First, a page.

A “triple-double” in basketball is when a player has double digit totals in three of five statistical categories—points, rebounds, assists, steals and blocked shots. The usual combination is points, rebounds and assists because ten or more steals or blocked shots in a game is rare. The National Basketball Association first recorded the"triple double” for the 1979-80 season. “Those 12 assists for (Magic—ed.) Johnson were part of his third triple double (double figures in points, rebounds and assists) of the young season” was cited in print in November 1980.
There is some debate as to what person coined the name “triple-double.” Los Angeles Lakers public relations director Bruce Jolesch took credit for it, when he attempted to record the outstanding play of Magic Johnson. Harvey Pollack, the Philadelphia 76ers’ director of statistical information, also claimed to have coined “triple-double.”
Wikipedia: Double (basketball)
A triple-double is defined as a performance in which a player accumulates a double digit number total in three of five statistical categories—points, rebounds, assists, steals, and blocked shots—in a game. The most common way for a player to achieve a triple-double is with points, rebounds, and assists, though on occasion players may record 10 or more steals or blocked shots in a game. The origin of the term “triple-double” is unclear. Some sources claim that it was coined by former Los Angeles Lakers public relations director Bruce Jolesch in the 1980s in order to showcase Magic Johnson’s versatility, while others claim that it was coined by then Philadelphia 76ers media relations director Harvey Pollack in 1980. The triple-double became an officially recorded statistic during the 1979–80 season.
A triple-double is seen as an indication of an excellent all-around individual performance.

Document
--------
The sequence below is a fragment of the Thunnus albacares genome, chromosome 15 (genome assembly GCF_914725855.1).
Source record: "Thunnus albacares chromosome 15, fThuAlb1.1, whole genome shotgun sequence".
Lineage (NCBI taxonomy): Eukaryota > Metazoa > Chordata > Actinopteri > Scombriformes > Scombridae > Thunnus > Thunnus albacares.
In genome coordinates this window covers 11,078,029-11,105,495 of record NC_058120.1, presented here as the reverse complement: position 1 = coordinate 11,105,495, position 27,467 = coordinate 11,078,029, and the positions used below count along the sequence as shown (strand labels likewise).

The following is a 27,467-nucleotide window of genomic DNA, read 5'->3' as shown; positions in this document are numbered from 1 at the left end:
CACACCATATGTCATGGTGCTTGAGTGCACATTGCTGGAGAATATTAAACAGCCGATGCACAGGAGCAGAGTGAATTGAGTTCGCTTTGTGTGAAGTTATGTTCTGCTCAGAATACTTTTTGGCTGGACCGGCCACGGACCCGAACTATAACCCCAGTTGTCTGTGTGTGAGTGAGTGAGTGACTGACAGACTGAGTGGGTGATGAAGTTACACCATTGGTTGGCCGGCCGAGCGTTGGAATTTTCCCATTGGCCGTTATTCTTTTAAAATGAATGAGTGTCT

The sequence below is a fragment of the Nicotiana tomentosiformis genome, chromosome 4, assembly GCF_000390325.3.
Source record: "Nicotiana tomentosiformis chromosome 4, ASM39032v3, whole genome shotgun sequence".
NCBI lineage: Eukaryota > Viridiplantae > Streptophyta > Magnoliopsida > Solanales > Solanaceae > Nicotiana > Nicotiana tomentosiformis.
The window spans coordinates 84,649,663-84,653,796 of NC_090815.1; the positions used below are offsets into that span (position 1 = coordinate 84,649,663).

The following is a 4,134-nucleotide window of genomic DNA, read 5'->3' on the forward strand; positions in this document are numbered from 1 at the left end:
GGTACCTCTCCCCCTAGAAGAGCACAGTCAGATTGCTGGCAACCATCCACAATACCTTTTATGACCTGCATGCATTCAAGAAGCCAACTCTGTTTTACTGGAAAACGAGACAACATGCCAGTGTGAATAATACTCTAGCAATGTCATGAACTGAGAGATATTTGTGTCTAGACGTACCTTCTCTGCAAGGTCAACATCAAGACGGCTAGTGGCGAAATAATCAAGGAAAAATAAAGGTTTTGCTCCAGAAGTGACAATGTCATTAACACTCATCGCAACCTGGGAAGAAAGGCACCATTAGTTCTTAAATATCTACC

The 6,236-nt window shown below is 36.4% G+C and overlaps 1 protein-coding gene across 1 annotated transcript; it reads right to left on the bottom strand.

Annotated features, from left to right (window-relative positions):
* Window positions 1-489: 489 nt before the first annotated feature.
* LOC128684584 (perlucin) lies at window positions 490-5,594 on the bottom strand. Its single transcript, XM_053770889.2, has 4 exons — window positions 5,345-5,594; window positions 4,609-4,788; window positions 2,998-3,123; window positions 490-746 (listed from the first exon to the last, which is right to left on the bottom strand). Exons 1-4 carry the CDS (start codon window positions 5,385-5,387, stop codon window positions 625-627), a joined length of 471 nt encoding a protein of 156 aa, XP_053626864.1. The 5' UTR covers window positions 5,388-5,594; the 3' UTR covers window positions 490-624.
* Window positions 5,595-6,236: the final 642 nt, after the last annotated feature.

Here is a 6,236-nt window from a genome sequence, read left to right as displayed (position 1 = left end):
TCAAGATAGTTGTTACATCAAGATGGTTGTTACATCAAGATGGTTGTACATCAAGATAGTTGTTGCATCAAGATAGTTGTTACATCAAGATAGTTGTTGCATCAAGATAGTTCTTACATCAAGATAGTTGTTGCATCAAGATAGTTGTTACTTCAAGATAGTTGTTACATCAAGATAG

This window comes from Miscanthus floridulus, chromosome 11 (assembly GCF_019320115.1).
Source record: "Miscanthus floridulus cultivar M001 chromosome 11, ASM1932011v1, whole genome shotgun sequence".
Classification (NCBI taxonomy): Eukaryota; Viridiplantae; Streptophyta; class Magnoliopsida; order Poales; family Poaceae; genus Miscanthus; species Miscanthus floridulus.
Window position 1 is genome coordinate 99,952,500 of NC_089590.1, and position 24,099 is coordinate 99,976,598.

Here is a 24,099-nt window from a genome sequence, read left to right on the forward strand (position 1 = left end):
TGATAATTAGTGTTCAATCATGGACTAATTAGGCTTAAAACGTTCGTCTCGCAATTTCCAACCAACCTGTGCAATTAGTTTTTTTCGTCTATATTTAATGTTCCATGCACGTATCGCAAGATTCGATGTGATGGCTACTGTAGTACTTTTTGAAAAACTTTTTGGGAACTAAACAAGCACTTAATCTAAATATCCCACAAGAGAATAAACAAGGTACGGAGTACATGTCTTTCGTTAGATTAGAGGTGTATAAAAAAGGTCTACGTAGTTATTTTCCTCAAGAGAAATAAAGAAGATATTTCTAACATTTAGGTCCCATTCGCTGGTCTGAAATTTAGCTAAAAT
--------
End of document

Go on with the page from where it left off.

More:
5 November 1980, The Register (Santa Ana, CA), “Lakers hang on to beat Trail Blazers” by Steve Springer, pg. E1, col. 1:
Those 12 assists for (Magic—ed.) Johnson were part of his third triple double (double figures in points, rebounds and assists) of the young season.
11 March 1981, The Register (Santa Ana, CA), “Magic leads Lakers past San Antonio” by Steve Springer, pg. E1, col. 5:
Not only were his (Magic Johnson’s—ed.) statistics back (it was his fourth triple-double of the season), but so was that smile, and the enthusiasm.
12 January 1982, Greensboro (NC) Record, “Nets watch Bird ring up a rare ‘triple-double’” (AP), pg. B4, col. 4:
As usual, Boston’s No. 1 hustler Monday night was Larry Bird, who put together a rare “triple-double,” reaching double figures in points, rebounds and assists. He scored 25 points, pulled down 14 rebounds and passed for 10 assists in 44 minutes.
Los Angeles (CA) Times
They’re Vintage Triple-Doubles
April 20, 2002|J.A. Adande
Forty years ago, Oscar Robertson put together a season unique in NBA history.
You want numbers? Peep the Big O’s stats from 1961-62: 30.8 points, 12.5 rebounds, 11.4 assists a game.
That’s right, he averaged a triple-double.
The term “triple-double” was coined by Bruce Jolesch, the former Laker public relations director who needed a way to summarize Johnson’s penchant for recording double figures in points, rebounds and assists.
Philly’s Pollack has kept track of NBA from the start
Posted 4/18/2008 4:51 PM
By Dan Gelston, AP Sports Writer
PHILADELPHIA — Harvey Pollack has a dedication to numbers that would make a numerologist jealous. Add in a love for oddball NBA statistics that only he can break down and it’s no wonder he’s been called “Super Stat” for more than 40 years.
Erving’s arrival in Philadelphia started Pollack’s fascination with dunk stats, and Magic Johnson’s amazing games made Pollack realize he needed a catchy title for double digits in points, rebounds and assists.
The triple-double was born.